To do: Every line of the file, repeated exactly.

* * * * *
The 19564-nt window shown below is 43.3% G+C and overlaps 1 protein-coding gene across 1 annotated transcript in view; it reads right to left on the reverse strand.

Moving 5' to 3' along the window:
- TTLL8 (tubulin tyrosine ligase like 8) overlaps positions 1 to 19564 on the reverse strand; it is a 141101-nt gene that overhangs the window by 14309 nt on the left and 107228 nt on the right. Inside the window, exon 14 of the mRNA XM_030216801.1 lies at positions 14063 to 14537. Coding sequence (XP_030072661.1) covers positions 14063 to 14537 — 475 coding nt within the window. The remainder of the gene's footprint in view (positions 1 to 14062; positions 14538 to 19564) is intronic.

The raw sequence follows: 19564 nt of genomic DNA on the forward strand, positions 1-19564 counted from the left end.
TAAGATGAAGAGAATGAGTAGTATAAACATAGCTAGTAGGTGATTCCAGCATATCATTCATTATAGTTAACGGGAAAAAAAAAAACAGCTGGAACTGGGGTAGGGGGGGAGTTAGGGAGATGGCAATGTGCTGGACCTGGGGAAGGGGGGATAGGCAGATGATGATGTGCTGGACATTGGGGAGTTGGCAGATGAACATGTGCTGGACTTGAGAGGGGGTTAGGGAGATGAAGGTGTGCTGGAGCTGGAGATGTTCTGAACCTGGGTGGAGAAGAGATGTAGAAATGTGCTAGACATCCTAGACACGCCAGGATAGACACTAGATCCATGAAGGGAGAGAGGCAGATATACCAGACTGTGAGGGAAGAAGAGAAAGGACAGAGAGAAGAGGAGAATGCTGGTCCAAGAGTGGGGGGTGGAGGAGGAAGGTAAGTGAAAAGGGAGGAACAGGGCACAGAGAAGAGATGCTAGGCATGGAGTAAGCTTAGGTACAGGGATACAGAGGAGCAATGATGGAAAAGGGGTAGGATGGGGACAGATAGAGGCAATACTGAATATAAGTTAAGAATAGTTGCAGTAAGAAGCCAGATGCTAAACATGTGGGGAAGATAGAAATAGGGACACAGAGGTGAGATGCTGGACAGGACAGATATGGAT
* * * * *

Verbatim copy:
The 19564-nt window shown below is 43.3% G+C and overlaps 1 protein-coding gene across 1 annotated transcript in view; it reads right to left on the reverse strand.

Moving 5' to 3' along the window:
- TTLL8 (tubulin tyrosine ligase like 8) overlaps positions 1 to 19564 on the reverse strand; it is a 141101-nt gene that overhangs the window by 14309 nt on the left and 107228 nt on the right. Inside the window, exon 14 of the mRNA XM_030216801.1 lies at positions 14063 to 14537. Coding sequence (XP_030072661.1) covers positions 14063 to 14537 — 475 coding nt within the window. The remainder of the gene's footprint in view (positions 1 to 14062; positions 14538 to 19564) is intronic.

The raw sequence follows: 19564 nt of genomic DNA on the forward strand, positions 1-19564 counted from the left end.
TAAGATGAAGAGAATGAGTAGTATAAACATAGCTAGTAGGTGATTCCAGCATATCATTCATTATAGTTAACGGGAAAAAAAAAAACAGCTGGAACTGGGGTAGGGGGGGAGTTAGGGAGATGGCAATGTGCTGGACCTGGGGAAGGGGGGATAGGCAGATGATGATGTGCTGGACATTGGGGAGTTGGCAGATGAACATGTGCTGGACTTGAGAGGGGGTTAGGGAGATGAAGGTGTGCTGGAGCTGGAGATGTTCTGAACCTGGGTGGAGAAGAGATGTAGAAATGTGCTAGACATCCTAGACACGCCAGGATAGACACTAGATCCATGAAGGGAGAGAGGCAGATATACCAGACTGTGAGGGAAGAAGAGAAAGGACAGAGAGAAGAGGAGAATGCTGGTCCAAGAGTGGGGGGTGGAGGAGGAAGGTAAGTGAAAAGGGAGGAACAGGGCACAGAGAAGAGATGCTAGGCATGGAGTAAGCTTAGGTACAGGGATACAGAGGAGCAATGATGGAAAAGGGGTAGGATGGGGACAGATAGAGGCAATACTGAATATAAGTTAAGAATAGTTGCAGTAAGAAGCCAGATGCTAAACATGTGGGGAAGATAGAAATAGGGACACAGAGGTGAGATGCTGGACAGGACAGATATGGAT